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Spokane, Washington  Est. May 19, 1883
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Opinion >  Guest Opinion

Nick DiBartolo and Kim Harless: Painting a brighter future: How Washingtonians came together to give old paint new life

By Nick DiBartolo and Kim Harless

By Nick DiBartolo and Kim Harless

Up until last April, unless you were lucky enough to live in just a few areas of Washington with additional solutions, the only option for managing leftover paint was to stack it in a dark corner of your basement or garage, lost among numerous other who-knows-how-old steel cans, to become a rusting pile of Linen White, Agreeable Grey, and Meyer Lemon-colored paint remains. Making matters worse, if you wanted to dispose of latex paint you’d have to dry it out completely before throwing it away only for it to end up in a landfill.

Now, leftover paint has a chance at a useful second life throughout the entire state.

According to the Product Stewardship Institute (PSI), “About 10 percent of all household latex and oil-based paint goes unused in the U.S. – that’s about 80 million gallons each year.” Fortunately, a new statewide program called PaintCare makes it easy to safely recycle your longtime basement tenants.

Guided by Washington’s paint stewardship law (SHB 1652) that was passed by the state legislature and signed into law by Governor Inslee in 2019, PaintCare’s Washington recycling program launched on April 1, 2021. In its first nine months of operation, the program collected 581,363 gallons of paint, diverting most of it out of landfills and putting it to beneficial use. Now, a year into the program, PaintCare estimates that Washingtonians have dropped off approximately 842,000 gallons of unwanted paint.

The program makes it easier than ever for households and businesses to drop off leftover house paint, stain, and varnish for recycling at a network of 209 drop-off sites throughout the state. These include conveniently located paint retail, hardware, reuse and lumber stores open during normal business hours, as well as locally managed government facilities.

Once the paint is dropped off, PaintCare ensures that as much as possible is reused, recycled into new paint products, or put to some other beneficial use. Latex-based products make up about 80% of what PaintCare accepts at drop-off sites; most is transported to processors and used to manufacture recycled-content paint. Latex paint is made available for immediate reuse, used for concrete mixtures, landscaping materials, or as a component of daily cover for landfill management. A small percentage of dry latex paint is securely disposed of if no other use can be found. Oil-based paint makes up a small portion of the total and is reused, used in energy recovery in waste-energy-plants or cement kilns, or incinerated if no other use can be found for it.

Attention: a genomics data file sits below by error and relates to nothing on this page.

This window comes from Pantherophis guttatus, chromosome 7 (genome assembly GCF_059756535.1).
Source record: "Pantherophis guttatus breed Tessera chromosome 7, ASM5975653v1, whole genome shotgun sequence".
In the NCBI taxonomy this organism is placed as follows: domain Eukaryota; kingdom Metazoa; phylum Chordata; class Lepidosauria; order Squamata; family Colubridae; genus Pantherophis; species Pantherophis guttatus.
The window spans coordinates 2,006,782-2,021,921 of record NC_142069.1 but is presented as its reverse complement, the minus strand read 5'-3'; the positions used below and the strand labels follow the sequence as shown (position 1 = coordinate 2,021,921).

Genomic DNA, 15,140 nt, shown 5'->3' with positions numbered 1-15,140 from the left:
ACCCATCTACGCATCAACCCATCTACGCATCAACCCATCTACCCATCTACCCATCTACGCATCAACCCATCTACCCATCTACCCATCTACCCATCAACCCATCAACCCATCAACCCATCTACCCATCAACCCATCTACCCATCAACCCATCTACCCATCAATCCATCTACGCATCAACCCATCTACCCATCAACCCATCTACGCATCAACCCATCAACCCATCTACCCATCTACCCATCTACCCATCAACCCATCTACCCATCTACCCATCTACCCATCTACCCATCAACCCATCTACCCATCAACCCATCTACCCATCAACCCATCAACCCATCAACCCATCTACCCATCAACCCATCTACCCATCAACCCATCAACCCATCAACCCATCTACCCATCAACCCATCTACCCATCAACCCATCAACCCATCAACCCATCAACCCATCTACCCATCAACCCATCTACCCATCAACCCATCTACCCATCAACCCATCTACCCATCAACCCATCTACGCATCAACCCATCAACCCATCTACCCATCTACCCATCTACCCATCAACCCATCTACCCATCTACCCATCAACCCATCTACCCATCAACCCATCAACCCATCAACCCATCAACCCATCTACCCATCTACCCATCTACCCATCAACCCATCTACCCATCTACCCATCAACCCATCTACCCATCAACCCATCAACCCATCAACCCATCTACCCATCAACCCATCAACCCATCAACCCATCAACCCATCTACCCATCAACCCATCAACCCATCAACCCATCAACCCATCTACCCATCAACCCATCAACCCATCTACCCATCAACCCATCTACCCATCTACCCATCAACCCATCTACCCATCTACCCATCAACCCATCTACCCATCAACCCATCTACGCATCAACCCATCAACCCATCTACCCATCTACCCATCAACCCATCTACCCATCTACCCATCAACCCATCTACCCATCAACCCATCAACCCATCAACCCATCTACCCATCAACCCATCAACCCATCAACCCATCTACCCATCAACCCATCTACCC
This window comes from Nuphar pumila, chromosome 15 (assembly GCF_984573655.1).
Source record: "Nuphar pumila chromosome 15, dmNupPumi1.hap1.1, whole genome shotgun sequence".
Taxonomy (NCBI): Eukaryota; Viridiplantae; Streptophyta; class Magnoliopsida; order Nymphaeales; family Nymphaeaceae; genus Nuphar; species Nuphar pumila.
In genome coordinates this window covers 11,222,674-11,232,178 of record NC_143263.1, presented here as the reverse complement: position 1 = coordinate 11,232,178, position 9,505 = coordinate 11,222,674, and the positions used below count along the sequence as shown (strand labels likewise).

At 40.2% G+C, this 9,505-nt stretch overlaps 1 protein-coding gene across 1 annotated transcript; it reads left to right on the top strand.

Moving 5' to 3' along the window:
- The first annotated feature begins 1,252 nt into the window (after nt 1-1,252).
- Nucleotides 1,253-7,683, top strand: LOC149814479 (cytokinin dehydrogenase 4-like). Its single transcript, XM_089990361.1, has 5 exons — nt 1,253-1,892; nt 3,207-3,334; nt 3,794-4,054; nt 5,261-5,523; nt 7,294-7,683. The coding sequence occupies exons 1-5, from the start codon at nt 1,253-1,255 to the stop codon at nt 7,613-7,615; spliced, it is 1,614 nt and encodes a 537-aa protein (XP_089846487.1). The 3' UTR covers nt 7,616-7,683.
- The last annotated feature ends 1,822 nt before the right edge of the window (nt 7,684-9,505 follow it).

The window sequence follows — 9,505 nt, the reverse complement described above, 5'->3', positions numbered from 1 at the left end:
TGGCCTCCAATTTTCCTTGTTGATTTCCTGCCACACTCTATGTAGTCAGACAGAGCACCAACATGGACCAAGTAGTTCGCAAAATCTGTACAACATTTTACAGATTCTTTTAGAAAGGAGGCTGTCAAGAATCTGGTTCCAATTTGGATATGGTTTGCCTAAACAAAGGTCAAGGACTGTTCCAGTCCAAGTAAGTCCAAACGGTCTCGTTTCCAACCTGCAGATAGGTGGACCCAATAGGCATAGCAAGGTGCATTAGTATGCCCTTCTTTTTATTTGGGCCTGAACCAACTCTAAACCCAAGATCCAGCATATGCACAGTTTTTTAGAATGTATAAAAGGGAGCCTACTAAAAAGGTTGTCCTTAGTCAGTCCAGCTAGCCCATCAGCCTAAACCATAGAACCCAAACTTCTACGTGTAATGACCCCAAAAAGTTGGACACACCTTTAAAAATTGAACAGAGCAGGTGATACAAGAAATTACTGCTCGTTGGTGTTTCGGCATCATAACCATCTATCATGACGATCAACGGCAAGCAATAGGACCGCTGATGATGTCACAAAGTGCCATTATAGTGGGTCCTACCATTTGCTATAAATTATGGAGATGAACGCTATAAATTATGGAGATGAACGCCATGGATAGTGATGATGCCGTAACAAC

Since its launch last year, there has been a lot about PaintCare for Washingtonians to like, including reducing landfill waste, taking the burden of paint management off local governments, saving businesses money on disposal costs, and relieving households from storing waste materials.

The program is affordable too. To fund the program, consumers pay a nominal fee when purchasing paint (called the PaintCare fee). Paint manufacturers pass the fee revenue to PaintCare to set up and operate drop-off sites, collect and transport paint, process and recycle it, and educate the public about the stewardship program. It’s a small price to pay for substantial long-term savings and environmental benefits.

Convenient paint recycling may be the fairytale ending of this story, but the characters and plot also demand our attention here.

Washington’s program follows similar paint stewardship programs enacted in nine other states and the District of Columbia. Thanks to support from the paint industry and the American Coatings Association, Washington’s Department of Ecology, the Product Stewardship Institute, the Northwest Product Stewardship Council, and Zero Waste Washington, the way was paved for PaintCare to operate a full, statewide program that proactively reaches crucial milestones for sustainability and public health since its April launch one year ago.

Nationally, PaintCare has collected more than 55 million gallons of paint from households and businesses since its first program launched in Oregon in 2009. Since then, PaintCare has partnered with more than 2,000 new drop-off sites, most located at paint and hardware retail stores. In addition, PaintCare has managed paint from more than 5,800 paint collection events and provided more than 6,000 free pickups for households, businesses, and organizations with at least 100 gallons of paint to recycle (including over 300 such pickups in Washington in its first year alone).

A successful collaboration between the private sector, nonprofits, and government agencies, PaintCare demonstrates the type of results that are possible, and increasingly necessary, when efforts are made to meet a collective goal. The results in just the first year of implementation show the impact of the PaintCare program and its potential for continued growth.

The PaintCare model in Washington provides a scalable blueprint for how stakeholders and consumers can work together to turn used paint, a common waste product, into a beneficial resource. Other states can and should use this model to their own benefit and advantage. For Washingtonians, we no longer have to watch paint dry. Go forth and rid your basement of old paint, and together we can help make a difference, one can at a time.

Nick DiBartolo, of Spokane, and Kim Harless, of Vancouver, Washington, are Washington program coordinators for PaintCare.

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